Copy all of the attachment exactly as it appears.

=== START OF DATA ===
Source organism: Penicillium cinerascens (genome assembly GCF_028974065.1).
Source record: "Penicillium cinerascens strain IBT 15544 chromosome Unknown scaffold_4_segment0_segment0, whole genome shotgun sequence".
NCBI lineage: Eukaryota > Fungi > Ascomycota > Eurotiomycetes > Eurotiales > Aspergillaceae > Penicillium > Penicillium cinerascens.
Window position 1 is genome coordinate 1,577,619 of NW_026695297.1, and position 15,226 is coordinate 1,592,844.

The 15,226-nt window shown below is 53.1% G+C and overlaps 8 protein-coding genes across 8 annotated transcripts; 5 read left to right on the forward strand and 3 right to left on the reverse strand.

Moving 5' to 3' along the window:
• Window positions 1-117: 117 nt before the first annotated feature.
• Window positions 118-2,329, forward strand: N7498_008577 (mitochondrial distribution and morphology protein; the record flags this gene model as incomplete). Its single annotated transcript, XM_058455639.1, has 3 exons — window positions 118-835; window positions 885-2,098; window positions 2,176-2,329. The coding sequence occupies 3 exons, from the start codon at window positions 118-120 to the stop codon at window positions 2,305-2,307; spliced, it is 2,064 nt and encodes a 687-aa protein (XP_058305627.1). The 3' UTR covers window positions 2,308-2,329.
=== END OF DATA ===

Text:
Source organism: Penicillium cinerascens (genome assembly GCF_028974065.1).
Source record: "Penicillium cinerascens strain IBT 15544 chromosome Unknown scaffold_4_segment0_segment0, whole genome shotgun sequence".
NCBI lineage: Eukaryota > Fungi > Ascomycota > Eurotiomycetes > Eurotiales > Aspergillaceae > Penicillium > Penicillium cinerascens.
Window position 1 is genome coordinate 1,577,619 of NW_026695297.1, and position 15,226 is coordinate 1,592,844.

The 15,226-nt window shown below is 53.1% G+C and overlaps 8 protein-coding genes across 8 annotated transcripts; 5 read left to right on the forward strand and 3 right to left on the reverse strand.

Moving 5' to 3' along the window:
• Window positions 1-117: 117 nt before the first annotated feature.
• Window positions 118-2,329, forward strand: N7498_008577 (mitochondrial distribution and morphology protein; the record flags this gene model as incomplete). Its single annotated transcript, XM_058455639.1, has 3 exons — window positions 118-835; window positions 885-2,098; window positions 2,176-2,329. The coding sequence occupies 3 exons, from the start codon at window positions 118-120 to the stop codon at window positions 2,305-2,307; spliced, it is 2,064 nt and encodes a 687-aa protein (XP_058305627.1). The 3' UTR covers window positions 2,308-2,329.